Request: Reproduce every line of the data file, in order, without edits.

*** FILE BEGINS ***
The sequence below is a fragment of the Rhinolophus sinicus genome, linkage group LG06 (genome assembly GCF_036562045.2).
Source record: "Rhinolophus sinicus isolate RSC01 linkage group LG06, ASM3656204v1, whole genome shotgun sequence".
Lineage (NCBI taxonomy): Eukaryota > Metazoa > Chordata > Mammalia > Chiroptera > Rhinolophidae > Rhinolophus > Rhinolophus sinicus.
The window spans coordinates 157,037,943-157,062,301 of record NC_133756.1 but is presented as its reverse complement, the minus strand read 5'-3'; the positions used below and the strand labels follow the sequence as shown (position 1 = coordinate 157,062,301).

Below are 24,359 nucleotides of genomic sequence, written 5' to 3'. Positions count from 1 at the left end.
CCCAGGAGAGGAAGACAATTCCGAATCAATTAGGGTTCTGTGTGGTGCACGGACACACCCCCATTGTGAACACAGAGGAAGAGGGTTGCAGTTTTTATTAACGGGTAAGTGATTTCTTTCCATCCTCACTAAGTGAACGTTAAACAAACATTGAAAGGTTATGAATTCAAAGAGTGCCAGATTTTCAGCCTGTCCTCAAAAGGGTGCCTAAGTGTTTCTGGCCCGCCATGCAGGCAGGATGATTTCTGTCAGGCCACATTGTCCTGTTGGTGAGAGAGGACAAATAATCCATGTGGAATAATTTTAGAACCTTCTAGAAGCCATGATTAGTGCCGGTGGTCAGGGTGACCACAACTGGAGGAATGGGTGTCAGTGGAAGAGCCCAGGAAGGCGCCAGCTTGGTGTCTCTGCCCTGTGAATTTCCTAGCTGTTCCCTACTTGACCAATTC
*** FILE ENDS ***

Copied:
The sequence below is a fragment of the Rhinolophus sinicus genome, linkage group LG06 (genome assembly GCF_036562045.2).
Source record: "Rhinolophus sinicus isolate RSC01 linkage group LG06, ASM3656204v1, whole genome shotgun sequence".
Lineage (NCBI taxonomy): Eukaryota > Metazoa > Chordata > Mammalia > Chiroptera > Rhinolophidae > Rhinolophus > Rhinolophus sinicus.
The window spans coordinates 157,037,943-157,062,301 of record NC_133756.1 but is presented as its reverse complement, the minus strand read 5'-3'; the positions used below and the strand labels follow the sequence as shown (position 1 = coordinate 157,062,301).

Below are 24,359 nucleotides of genomic sequence, written 5' to 3'. Positions count from 1 at the left end.
CCCAGGAGAGGAAGACAATTCCGAATCAATTAGGGTTCTGTGTGGTGCACGGACACACCCCCATTGTGAACACAGAGGAAGAGGGTTGCAGTTTTTATTAACGGGTAAGTGATTTCTTTCCATCCTCACTAAGTGAACGTTAAACAAACATTGAAAGGTTATGAATTCAAAGAGTGCCAGATTTTCAGCCTGTCCTCAAAAGGGTGCCTAAGTGTTTCTGGCCCGCCATGCAGGCAGGATGATTTCTGTCAGGCCACATTGTCCTGTTGGTGAGAGAGGACAAATAATCCATGTGGAATAATTTTAGAACCTTCTAGAAGCCATGATTAGTGCCGGTGGTCAGGGTGACCACAACTGGAGGAATGGGTGTCAGTGGAAGAGCCCAGGAAGGCGCCAGCTTGGTGTCTCTGCCCTGTGAATTTCCTAGCTGTTCCCTACTTGACCAATTC